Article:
The beauty of the divine mind dreamed a creation that can never be lonesome simply because it is always in conversation with itself. Eros is this divine force. It infuses all the earth. Yet, too often, in our culture Eros is equated with lust and sexual greed. But it is a much more profound and sacred force than this. Eros is the light of wisdom that awakens and guides the sensuous. It is the energy that planet for Eros is the soul of the earth. In the embrace of Eros the earth becomes a terra illuminata. This is the nerve source of all attraction, creativity and procreation. Eros is the mother of life, the force that has brought us here. It constantly kindles in us the flame of beauty and the desire for the Beautiful as a path towards growth and transformation. The call of Eros is at the heart of the human person. Although each of us is fashioned in careful incompletion, we were created to long for each other. Eros can be a hugely complex force that sometimes inclines towards gravity and darkness. Eros can pull life towards the edges and depths where death lurks. From ancient times a kinship has been acknowledged between Eros And Thanatos, the death instinct. Surfing the tides of Eros one comes to feel that the life-force of joy could surge through all limitations, even death; or indeed there is such a homecoming in Eros when one succumbs to its force and abandons self in the sweet dying of complete release…..John O’Donohue
The best lover ever was a Czechoslovakian, macrobiotic cardiac surgeon who carried viburnum flowers in from the garden to lay them on my belly before pressing them flat and fragrant with his own.
Reaching above the bed for the stethoscope that hung there, he laid the cool, flat membrane against my neck, below the ridge of my clavicle, along the margins of my breast, listening to all the chambers, portals, and vessels of my heart.
(ah, the pleasure of lying naked before a man who undresses you further still.)
The good doctor, at the the end of his exploration, pronounced with a certainty that resonates still:
‘you haf a gud heart.’
Now, the wise among you already know the end of this story.
The Czechoslovakian, macrobiotic cardiac surgeon, the best lover ever, followed his books back to the homeland to listen to other hearts, bear a few children, have a dog named Bonnie.
Perhaps you know I married a man far less kind, who took that same heart and pried it open with the crowbar of his own great disappointment.
Can you tell me, does it matter to the heart who opens it?
Does it mater to the heart whether it is cleaved with force or tenderness?
And is the light any less pleased, any less persistent as it streams through the fissures, finally illuminating the interior?
….Lillian Ralph Jackman
going down deep into our raw presence is the root connection to nature and each other….the basis for our unique awestruck view into the majestic reality…..where each of our five senses hums into our intuitive awareness leading us away from the deadness of our lives and back into the immediate and visceral skin essence….relax into divine knowing….our brokenness is healed again and again through love….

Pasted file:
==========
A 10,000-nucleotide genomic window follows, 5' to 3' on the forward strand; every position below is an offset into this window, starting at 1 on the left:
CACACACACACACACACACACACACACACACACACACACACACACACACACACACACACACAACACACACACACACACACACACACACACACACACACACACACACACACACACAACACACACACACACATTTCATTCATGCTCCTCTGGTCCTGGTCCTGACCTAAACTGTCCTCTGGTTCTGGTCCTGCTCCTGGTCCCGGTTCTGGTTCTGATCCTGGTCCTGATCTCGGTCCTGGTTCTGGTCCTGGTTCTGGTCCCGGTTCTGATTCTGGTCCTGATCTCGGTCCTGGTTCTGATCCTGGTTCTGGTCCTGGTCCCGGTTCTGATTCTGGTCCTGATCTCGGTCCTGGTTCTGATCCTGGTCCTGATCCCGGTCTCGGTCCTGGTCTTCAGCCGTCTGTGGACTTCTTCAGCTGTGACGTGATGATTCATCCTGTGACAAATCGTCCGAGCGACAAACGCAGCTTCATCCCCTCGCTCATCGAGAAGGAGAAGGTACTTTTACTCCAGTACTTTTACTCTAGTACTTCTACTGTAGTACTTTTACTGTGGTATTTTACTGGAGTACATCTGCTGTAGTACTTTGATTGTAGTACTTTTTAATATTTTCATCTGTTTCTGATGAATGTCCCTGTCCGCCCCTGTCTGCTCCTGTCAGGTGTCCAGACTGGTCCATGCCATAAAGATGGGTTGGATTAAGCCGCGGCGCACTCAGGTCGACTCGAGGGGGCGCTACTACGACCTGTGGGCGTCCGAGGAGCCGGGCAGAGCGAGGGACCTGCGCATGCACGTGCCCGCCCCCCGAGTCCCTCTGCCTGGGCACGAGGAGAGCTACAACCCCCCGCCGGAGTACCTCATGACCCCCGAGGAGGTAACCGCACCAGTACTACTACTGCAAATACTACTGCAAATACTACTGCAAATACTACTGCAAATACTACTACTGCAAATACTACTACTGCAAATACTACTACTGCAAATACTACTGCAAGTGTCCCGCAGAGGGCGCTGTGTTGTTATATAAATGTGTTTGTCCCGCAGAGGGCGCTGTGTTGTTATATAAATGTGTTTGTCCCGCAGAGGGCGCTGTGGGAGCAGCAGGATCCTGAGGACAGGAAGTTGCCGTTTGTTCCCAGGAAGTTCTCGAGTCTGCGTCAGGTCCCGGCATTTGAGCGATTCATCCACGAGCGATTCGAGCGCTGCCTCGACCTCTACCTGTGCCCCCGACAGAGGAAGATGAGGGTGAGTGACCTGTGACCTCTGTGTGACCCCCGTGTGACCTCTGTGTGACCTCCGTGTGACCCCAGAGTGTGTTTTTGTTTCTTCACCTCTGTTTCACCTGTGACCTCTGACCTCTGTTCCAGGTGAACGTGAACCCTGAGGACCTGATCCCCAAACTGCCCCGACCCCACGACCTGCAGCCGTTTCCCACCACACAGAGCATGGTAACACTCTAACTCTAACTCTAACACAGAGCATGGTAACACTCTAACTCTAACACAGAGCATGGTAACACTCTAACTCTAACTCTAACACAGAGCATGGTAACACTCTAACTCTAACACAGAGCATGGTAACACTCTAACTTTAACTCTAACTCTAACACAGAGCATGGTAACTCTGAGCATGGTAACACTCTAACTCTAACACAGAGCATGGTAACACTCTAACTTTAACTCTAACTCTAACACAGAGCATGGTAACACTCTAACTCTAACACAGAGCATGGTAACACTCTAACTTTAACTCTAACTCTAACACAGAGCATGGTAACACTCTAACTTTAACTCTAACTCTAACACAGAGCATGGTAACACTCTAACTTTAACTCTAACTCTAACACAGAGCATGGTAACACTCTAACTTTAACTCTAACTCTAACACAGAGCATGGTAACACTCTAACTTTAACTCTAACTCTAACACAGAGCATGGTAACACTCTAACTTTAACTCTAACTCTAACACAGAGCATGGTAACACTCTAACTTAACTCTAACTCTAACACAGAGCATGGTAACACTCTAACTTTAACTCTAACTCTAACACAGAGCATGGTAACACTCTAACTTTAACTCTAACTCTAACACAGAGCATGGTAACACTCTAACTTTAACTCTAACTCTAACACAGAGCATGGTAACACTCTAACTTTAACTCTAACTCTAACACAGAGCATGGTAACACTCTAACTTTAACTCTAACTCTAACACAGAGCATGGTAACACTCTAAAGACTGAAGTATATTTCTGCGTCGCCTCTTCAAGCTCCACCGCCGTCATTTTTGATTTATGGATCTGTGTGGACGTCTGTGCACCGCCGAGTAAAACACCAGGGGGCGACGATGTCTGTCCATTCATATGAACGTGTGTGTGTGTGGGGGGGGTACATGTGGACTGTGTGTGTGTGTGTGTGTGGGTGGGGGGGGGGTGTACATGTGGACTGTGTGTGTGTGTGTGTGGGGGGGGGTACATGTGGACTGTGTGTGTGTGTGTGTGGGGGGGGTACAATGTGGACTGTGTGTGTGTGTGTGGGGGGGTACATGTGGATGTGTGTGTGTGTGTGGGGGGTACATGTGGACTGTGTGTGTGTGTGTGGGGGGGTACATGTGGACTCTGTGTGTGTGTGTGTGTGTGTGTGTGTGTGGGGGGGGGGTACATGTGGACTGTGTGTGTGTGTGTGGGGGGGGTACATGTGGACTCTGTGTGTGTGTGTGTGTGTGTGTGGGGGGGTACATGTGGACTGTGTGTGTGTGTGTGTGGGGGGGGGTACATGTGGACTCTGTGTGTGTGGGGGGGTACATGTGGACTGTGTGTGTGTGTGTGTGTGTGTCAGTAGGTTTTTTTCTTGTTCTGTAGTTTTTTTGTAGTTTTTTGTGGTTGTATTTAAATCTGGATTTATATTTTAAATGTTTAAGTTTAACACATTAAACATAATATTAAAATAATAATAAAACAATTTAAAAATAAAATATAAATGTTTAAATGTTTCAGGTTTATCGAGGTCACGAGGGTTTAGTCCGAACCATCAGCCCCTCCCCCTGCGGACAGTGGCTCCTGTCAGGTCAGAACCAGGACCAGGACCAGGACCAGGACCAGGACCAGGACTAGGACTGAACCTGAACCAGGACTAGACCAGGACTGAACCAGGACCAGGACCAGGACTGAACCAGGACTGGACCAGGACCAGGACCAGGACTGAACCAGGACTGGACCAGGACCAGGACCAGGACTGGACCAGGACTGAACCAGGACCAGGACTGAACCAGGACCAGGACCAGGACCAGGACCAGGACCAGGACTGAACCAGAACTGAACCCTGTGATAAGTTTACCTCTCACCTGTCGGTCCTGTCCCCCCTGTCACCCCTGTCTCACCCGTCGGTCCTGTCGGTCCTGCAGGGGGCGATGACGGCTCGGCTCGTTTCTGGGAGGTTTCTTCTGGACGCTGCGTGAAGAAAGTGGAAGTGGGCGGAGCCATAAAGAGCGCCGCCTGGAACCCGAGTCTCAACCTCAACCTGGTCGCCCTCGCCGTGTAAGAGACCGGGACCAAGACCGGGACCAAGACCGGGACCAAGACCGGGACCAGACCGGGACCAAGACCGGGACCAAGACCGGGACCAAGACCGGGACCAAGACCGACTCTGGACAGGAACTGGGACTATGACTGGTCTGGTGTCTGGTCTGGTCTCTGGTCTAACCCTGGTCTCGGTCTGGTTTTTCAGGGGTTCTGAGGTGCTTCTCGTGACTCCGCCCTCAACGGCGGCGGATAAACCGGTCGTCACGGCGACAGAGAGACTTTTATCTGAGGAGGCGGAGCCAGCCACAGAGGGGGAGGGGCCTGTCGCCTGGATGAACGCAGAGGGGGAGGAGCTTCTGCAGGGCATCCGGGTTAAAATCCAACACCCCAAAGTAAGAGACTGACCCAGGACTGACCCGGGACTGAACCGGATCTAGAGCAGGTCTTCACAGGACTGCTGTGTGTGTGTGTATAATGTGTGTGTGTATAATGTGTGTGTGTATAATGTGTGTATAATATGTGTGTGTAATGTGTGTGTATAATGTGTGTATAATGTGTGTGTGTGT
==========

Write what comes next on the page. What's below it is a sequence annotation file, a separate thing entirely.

Eros is the principle most devalued in the Western worldview. It is the principle that values the interconnectedness of all life; an ethos that celebrates connection through the pleasure of touch, the sharing of food, the nurturing of relationships, the protection of life. Jung associated Eros with the feminine and the mother. He associated Logos with the masculine and the father. He describes Eros as ‘earthy relatedness to all people, creatures, and things. This relatedness is spontaneous, personal, feeling and instinctive.’ Jung knew that the masculine and the feminine desperately need each other; when they cooperate, they show their best faces. When Logos is unbalanced or unconscious, it ‘produces an unrelated kill-joy personality, one-upmanship, competitiveness and desire to have power over others.’ When Eros is unbalanced or unconscious, ‘it produces foggy thinking, co-dependency, lack of self-identity, and vague ego boundaries, as well as extreme passivity in the face of life’s challenges.’ When the Eros principle is devalued in a person or a culture, it goes underground; it grows sleepy, cranky, dull, or sick. Eugene Pascal, and others in this field, believe that at the root of many of our social and environmental ills is the Logos-centered Western worldview that insinuates ‘Father, sky, spirit, Logos’ is good and that ‘Mother, earth, flesh, Eros is bad.’ Often, the only way that an individual’s Eros principle can awaken in a culture that has pushed it underground is through a crisis in an area of life where the Eros principle has most been denied. Awakening Eros may take the form of physical illness, relationship problems, or the acute feeling that one must make a big change, coupled with the equally acute inability to make a move. Jungians call this ‘the descent process.’……Elizabeth Lesser